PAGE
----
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Keywords:

  • exteroceptive;
  • reflex;
  • brainstem;
  • rigidity;
  • EMG recording

Abstract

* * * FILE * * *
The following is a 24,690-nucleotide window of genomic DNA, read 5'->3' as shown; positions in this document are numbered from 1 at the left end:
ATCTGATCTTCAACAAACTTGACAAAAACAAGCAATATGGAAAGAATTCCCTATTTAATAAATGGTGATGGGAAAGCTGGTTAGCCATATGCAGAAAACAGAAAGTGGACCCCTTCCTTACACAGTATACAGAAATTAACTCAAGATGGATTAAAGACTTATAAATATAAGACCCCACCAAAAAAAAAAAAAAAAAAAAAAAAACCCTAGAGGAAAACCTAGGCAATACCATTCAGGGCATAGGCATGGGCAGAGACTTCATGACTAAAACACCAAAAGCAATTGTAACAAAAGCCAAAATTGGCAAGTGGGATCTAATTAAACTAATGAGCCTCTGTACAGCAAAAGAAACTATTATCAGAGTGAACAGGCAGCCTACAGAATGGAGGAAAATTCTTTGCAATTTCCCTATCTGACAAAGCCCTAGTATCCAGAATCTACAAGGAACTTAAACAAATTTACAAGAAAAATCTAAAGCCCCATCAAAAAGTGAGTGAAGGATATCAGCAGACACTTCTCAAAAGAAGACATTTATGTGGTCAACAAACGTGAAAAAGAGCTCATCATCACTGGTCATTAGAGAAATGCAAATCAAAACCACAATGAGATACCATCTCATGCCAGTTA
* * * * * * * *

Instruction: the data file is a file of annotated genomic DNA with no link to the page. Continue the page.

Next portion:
The head retraction reflex (HRR) is a vestigial withdrawal reflex of the face and is suppressed in healthy subjects. We investigated the prevalence and electrophysiological patterns of the HRR in patients suffering from stiff-man syndrome (SMS, n = 28) and related disorders, stiff-limb syndrome (SLS, n = 2), and progressive encephalomyelitis with rigidity and myoclonus (PERM, n = 20). In patients with a positive HRR, the electromyographic (EMG) pattern was analyzed with surface recordings from the orbicularis oculi, sternocleidomastoid, trapezius, and the paraspinal extensor muscles at midthoracic and lumbar levels. On clinical testing, 17 of 28 SMS patients, 10 of 20 PERM patients, and 0 of 2 SLS patients had a positive HRR, ranging from a brief contraction of the neck extensors to violent retropulsion of the upper body. In all muscles, EMG reflex patterns elicited by gentle taps to the face or by electrical stimulation of the trigeminal nerve branches consisted of two components: an early, synchronous, brief burst with the shortest latency in trapezius (12.5–20.0 msec) and a late, asynchronous, longer response with latencies between 44 and 70 msec. We conclude that the HRR is an abnormal cutaneomuscular brainstem reflex that occurs in a considerable proportion of patients with SMS and related disorders. Although neither specific nor particularly sensitive for SMS, presence of the HRR in a setting with otherwise unexplained stiffness and spasms might help to avoid the otherwise frequent misdiagnosis of a psychogenic motor disturbance in patients with SMS. © 2003 Movement Disorder Society